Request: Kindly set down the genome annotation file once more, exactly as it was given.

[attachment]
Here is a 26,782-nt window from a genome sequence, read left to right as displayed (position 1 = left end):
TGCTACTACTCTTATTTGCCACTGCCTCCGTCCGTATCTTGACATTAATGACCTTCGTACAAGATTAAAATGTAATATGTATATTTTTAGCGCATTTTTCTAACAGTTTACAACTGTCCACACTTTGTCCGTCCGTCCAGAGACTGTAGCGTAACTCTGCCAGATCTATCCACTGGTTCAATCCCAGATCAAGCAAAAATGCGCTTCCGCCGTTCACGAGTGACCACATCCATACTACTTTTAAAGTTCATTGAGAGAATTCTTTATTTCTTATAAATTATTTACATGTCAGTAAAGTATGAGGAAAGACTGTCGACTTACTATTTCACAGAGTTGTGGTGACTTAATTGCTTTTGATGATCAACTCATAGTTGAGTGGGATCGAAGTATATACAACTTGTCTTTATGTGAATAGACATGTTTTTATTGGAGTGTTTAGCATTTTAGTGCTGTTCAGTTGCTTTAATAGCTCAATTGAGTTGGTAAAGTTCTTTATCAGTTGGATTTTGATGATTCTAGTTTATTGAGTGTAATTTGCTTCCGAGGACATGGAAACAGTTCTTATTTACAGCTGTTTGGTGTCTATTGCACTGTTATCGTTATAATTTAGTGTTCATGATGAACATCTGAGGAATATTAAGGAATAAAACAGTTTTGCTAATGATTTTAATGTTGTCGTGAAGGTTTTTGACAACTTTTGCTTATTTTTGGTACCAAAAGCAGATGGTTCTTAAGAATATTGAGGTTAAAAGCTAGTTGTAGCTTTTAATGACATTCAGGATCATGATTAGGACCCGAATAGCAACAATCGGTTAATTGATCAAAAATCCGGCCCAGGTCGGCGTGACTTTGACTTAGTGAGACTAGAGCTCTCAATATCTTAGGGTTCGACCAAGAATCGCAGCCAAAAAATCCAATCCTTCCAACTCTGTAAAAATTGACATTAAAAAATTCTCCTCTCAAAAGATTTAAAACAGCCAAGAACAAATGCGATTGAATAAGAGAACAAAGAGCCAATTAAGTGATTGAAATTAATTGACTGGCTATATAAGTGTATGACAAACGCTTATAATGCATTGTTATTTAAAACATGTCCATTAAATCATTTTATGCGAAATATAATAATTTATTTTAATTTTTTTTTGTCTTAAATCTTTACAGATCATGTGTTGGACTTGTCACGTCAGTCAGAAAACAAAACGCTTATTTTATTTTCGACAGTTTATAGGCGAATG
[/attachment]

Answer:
Here is a 26,782-nt window from a genome sequence, read left to right as displayed (position 1 = left end):
TGCTACTACTCTTATTTGCCACTGCCTCCGTCCGTATCTTGACATTAATGACCTTCGTACAAGATTAAAATGTAATATGTATATTTTTAGCGCATTTTTCTAACAGTTTACAACTGTCCACACTTTGTCCGTCCGTCCAGAGACTGTAGCGTAACTCTGCCAGATCTATCCACTGGTTCAATCCCAGATCAAGCAAAAATGCGCTTCCGCCGTTCACGAGTGACCACATCCATACTACTTTTAAAGTTCATTGAGAGAATTCTTTATTTCTTATAAATTATTTACATGTCAGTAAAGTATGAGGAAAGACTGTCGACTTACTATTTCACAGAGTTGTGGTGACTTAATTGCTTTTGATGATCAACTCATAGTTGAGTGGGATCGAAGTATATACAACTTGTCTTTATGTGAATAGACATGTTTTTATTGGAGTGTTTAGCATTTTAGTGCTGTTCAGTTGCTTTAATAGCTCAATTGAGTTGGTAAAGTTCTTTATCAGTTGGATTTTGATGATTCTAGTTTATTGAGTGTAATTTGCTTCCGAGGACATGGAAACAGTTCTTATTTACAGCTGTTTGGTGTCTATTGCACTGTTATCGTTATAATTTAGTGTTCATGATGAACATCTGAGGAATATTAAGGAATAAAACAGTTTTGCTAATGATTTTAATGTTGTCGTGAAGGTTTTTGACAACTTTTGCTTATTTTTGGTACCAAAAGCAGATGGTTCTTAAGAATATTGAGGTTAAAAGCTAGTTGTAGCTTTTAATGACATTCAGGATCATGATTAGGACCCGAATAGCAACAATCGGTTAATTGATCAAAAATCCGGCCCAGGTCGGCGTGACTTTGACTTAGTGAGACTAGAGCTCTCAATATCTTAGGGTTCGACCAAGAATCGCAGCCAAAAAATCCAATCCTTCCAACTCTGTAAAAATTGACATTAAAAAATTCTCCTCTCAAAAGATTTAAAACAGCCAAGAACAAATGCGATTGAATAAGAGAACAAAGAGCCAATTAAGTGATTGAAATTAATTGACTGGCTATATAAGTGTATGACAAACGCTTATAATGCATTGTTATTTAAAACATGTCCATTAAATCATTTTATGCGAAATATAATAATTTATTTTAATTTTTTTTTGTCTTAAATCTTTACAGATCATGTGTTGGACTTGTCACGTCAGTCAGAAAACAAAACGCTTATTTTATTTTCGACAGTTTATAGGCGAATG